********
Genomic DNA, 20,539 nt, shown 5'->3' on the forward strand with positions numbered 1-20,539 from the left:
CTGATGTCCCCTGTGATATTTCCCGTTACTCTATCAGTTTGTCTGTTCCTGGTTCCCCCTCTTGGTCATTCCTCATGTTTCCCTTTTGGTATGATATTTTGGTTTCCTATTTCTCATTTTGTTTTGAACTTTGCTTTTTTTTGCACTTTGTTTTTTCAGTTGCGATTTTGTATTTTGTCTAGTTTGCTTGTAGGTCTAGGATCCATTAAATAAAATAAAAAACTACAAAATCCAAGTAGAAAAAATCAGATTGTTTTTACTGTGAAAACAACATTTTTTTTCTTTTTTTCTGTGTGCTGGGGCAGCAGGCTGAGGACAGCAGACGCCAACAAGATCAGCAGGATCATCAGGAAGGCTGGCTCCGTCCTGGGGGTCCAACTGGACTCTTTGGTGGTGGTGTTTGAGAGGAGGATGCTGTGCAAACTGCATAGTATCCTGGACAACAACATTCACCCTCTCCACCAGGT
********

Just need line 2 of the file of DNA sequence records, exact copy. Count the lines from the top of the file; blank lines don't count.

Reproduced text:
CTGATGTCCCCTGTGATATTTCCCGTTACTCTATCAGTTTGTCTGTTCCTGGTTCCCCCTCTTGGTCATTCCTCATGTTTCCCTTTTGGTATGATATTTTGGTTTCCTATTTCTCATTTTGTTTTGAACTTTGCTTTTTTTTGCACTTTGTTTTTTCAGTTGCGATTTTGTATTTTGTCTAGTTTGCTTGTAGGTCTAGGATCCATTAAATAAAATAAAAAACTACAAAATCCAAGTAGAAAAAATCAGATTGTTTTTACTGTGAAAACAACATTTTTTTTCTTTTTTTCTGTGTGCTGGGGCAGCAGGCTGAGGACAGCAGACGCCAACAAGATCAGCAGGATCATCAGGAAGGCTGGCTCCGTCCTGGGGGTCCAACTGGACTCTTTGGTGGTGGTGTTTGAGAGGAGGATGCTGTGCAAACTGCATAGTATCCTGGACAACAACATTCACCCTCTCCACCAGGT